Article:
The 3D printing demos by Tech Innovations and Building Momentum were very cool. At Building Momentum’s station, the representative displayed a homemade 3D printer made out of wood and electronics. 3D printers are becoming a popular technology. Stick figure men were printed as examples of the use of the 3D printers and were given away as souvenirs. Building Momentum’s station also featured LED technology. The girls created an array of colorful LED earrings.
The information presented at the various stations was so interesting that it was very easy to get wrapped up at one station. Tara, a 6th grader from Crossfield Elementary, said her favorite experiences were the FIRST’s robot station and Building Momentum station, where she was able to make a pair of LED earrings. Lucy, a 9th grader from Woodson High School, said her favorite experiences were seeing how 3D printers make a 3D digital copy of an object and the LEGO collaboration and building session. When asked which area of STEM she was most interested in, Lucy said she would like to pursue a career as a robotics engineer.

The final session was the panel discussion. It included four women executives in the technology field: Debbie Granberry, an Industry General Manager who works with the Government Operations Division at CSC and serves Federal Government Civilian agencies; Bronwen Kennedy, a lead Creative Director and founder of Spring13, a marketing agency designed to streamline creative processes for national and global clients including FedEx, Blue Cross Blue Shield, Weight Watchers, and Time-Warner; SOSVA11153Mayra Ruiz-McPherson, a Senior Digital Strategist who serves as the New Media Manager at The Source of Learning as well as the Director of Digital Marketing at QBurst Technologies; and Sophia Ahmed, a Managements Consulting Analyst at Accenture.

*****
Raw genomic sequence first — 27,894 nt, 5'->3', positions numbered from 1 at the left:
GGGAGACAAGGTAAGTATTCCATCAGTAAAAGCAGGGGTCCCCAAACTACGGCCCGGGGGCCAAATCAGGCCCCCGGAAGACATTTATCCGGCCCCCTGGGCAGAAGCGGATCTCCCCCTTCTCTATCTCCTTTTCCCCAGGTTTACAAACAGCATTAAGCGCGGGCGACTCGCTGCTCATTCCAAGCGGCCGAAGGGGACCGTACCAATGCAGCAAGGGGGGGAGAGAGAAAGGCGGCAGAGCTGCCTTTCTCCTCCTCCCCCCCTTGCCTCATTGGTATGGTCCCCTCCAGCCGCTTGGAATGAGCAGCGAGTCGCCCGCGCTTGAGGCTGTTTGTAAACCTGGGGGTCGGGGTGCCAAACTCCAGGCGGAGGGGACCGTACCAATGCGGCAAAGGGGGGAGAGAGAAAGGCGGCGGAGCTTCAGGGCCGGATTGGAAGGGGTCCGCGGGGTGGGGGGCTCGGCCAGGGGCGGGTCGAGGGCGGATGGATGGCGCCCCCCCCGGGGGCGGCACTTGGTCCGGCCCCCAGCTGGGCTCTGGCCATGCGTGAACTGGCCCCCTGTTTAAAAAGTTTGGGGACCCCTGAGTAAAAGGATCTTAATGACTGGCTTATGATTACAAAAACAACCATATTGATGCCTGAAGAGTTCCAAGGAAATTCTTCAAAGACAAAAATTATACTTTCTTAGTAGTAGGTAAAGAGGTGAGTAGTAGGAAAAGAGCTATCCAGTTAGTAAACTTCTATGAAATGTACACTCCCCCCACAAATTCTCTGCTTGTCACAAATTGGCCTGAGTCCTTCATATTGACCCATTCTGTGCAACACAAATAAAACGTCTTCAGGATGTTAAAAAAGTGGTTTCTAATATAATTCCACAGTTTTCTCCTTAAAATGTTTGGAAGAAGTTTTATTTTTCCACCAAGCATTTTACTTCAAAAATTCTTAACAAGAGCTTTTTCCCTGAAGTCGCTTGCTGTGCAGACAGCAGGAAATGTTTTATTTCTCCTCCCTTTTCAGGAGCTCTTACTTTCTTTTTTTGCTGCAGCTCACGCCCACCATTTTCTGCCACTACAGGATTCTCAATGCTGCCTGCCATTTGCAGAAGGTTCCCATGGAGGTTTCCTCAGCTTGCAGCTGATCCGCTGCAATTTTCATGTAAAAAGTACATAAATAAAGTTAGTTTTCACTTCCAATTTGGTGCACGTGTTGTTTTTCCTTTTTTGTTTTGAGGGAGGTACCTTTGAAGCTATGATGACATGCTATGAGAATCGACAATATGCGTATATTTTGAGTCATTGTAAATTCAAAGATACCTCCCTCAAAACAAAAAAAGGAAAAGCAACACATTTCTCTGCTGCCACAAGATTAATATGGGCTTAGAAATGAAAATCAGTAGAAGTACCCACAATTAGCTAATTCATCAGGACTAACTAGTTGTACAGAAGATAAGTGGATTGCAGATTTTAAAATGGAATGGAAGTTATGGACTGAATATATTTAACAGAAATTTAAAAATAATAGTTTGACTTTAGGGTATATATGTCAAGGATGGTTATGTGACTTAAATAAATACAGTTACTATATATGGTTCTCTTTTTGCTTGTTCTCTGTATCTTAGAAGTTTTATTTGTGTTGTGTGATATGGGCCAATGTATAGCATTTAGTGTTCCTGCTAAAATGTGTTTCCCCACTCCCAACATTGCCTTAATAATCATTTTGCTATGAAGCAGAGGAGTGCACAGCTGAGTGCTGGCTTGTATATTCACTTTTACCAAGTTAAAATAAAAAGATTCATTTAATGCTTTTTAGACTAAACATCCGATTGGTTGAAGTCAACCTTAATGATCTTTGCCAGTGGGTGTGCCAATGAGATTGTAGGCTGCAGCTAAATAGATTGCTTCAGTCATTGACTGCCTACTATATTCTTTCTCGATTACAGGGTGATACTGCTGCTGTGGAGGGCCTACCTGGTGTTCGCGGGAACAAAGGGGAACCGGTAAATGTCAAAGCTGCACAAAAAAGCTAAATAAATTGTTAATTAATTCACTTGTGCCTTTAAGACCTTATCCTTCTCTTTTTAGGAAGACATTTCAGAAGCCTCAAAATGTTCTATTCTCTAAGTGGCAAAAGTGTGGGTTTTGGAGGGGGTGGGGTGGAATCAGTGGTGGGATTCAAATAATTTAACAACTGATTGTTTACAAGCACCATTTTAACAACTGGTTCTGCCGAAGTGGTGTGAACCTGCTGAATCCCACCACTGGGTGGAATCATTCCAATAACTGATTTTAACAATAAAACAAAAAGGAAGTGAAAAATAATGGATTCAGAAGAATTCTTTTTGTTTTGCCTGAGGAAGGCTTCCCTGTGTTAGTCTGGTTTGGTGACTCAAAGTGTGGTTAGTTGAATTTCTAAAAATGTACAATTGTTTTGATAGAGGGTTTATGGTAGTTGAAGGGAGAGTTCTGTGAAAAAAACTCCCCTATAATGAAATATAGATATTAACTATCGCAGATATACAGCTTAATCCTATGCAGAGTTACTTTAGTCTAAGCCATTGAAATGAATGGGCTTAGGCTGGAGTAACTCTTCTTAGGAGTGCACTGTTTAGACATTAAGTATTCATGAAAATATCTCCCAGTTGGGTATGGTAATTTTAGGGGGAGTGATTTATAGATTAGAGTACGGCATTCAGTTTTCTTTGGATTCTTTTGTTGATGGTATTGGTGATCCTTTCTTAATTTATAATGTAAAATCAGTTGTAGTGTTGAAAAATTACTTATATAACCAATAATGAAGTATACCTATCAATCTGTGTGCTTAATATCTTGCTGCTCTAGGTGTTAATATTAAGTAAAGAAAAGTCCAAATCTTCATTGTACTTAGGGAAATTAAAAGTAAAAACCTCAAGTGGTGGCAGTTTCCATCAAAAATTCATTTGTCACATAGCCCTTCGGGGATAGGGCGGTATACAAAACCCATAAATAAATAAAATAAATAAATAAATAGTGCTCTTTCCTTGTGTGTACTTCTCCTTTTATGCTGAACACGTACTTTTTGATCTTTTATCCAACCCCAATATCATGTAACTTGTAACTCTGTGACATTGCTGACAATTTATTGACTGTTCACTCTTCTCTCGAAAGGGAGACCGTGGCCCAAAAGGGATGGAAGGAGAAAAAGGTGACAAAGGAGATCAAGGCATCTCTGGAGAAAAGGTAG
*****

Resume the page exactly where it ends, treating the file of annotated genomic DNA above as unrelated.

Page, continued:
The panel discussion was very informative. I learned that with today’s technology, people don’t always have to be at the office to get their jobs done. There are pros and cons that come with this. The pros are that you can communicate and collaborate by using social, mobile, email and digital technology from almost anywhere. The cons are that when communicating primarily using these technologies, you can’t always tell someone’s body language, facial expression and tone, so their thoughts might not get across as intended.

There were a fewSOSVA11152 questions from the students on how to choose a career path and find the right job. The panelists encouraged the girls to nurture their interest in STEM fields through classroom courses, STEM camps and workshops, internships, job shadowing, and STEM-related programs like GIT ‘Sharing Our Success’. They said that “you will not always find the right job on the first try” and encouraged the girls to explore different career options until they find the right fit.
Technology will always surround us; it is incorporated into just about everything we do. It is very important to attend events like this, so you can get a taste of what is out there and how you can play a role in driving technology innovation through a career in STEM fields.